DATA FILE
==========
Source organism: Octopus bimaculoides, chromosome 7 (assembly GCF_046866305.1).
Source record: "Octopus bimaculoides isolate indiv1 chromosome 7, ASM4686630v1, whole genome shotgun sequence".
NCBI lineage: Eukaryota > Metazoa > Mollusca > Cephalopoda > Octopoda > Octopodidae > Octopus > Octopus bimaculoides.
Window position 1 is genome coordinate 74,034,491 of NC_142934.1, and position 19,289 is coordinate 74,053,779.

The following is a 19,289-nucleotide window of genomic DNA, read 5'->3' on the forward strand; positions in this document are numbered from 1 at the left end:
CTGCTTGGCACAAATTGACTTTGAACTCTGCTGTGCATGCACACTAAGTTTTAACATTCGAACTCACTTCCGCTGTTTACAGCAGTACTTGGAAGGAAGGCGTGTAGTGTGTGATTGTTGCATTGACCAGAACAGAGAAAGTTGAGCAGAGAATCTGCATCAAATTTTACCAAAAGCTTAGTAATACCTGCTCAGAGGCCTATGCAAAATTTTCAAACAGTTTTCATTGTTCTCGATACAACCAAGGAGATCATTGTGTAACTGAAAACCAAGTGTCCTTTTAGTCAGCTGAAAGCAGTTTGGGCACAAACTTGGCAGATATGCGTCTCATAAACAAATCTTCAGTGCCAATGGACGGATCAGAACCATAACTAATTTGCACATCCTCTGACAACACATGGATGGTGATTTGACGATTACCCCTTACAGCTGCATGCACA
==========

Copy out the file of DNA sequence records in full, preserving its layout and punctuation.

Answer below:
Source organism: Octopus bimaculoides, chromosome 7 (assembly GCF_046866305.1).
Source record: "Octopus bimaculoides isolate indiv1 chromosome 7, ASM4686630v1, whole genome shotgun sequence".
NCBI lineage: Eukaryota > Metazoa > Mollusca > Cephalopoda > Octopoda > Octopodidae > Octopus > Octopus bimaculoides.
Window position 1 is genome coordinate 74,034,491 of NC_142934.1, and position 19,289 is coordinate 74,053,779.

The following is a 19,289-nucleotide window of genomic DNA, read 5'->3' on the forward strand; positions in this document are numbered from 1 at the left end:
CTGCTTGGCACAAATTGACTTTGAACTCTGCTGTGCATGCACACTAAGTTTTAACATTCGAACTCACTTCCGCTGTTTACAGCAGTACTTGGAAGGAAGGCGTGTAGTGTGTGATTGTTGCATTGACCAGAACAGAGAAAGTTGAGCAGAGAATCTGCATCAAATTTTACCAAAAGCTTAGTAATACCTGCTCAGAGGCCTATGCAAAATTTTCAAACAGTTTTCATTGTTCTCGATACAACCAAGGAGATCATTGTGTAACTGAAAACCAAGTGTCCTTTTAGTCAGCTGAAAGCAGTTTGGGCACAAACTTGGCAGATATGCGTCTCATAAACAAATCTTCAGTGCCAATGGACGGATCAGAACCATAACTAATTTGCACATCCTCTGACAACACATGGATGGTGATTTGACGATTACCCCTTACAGCTGCATGCACA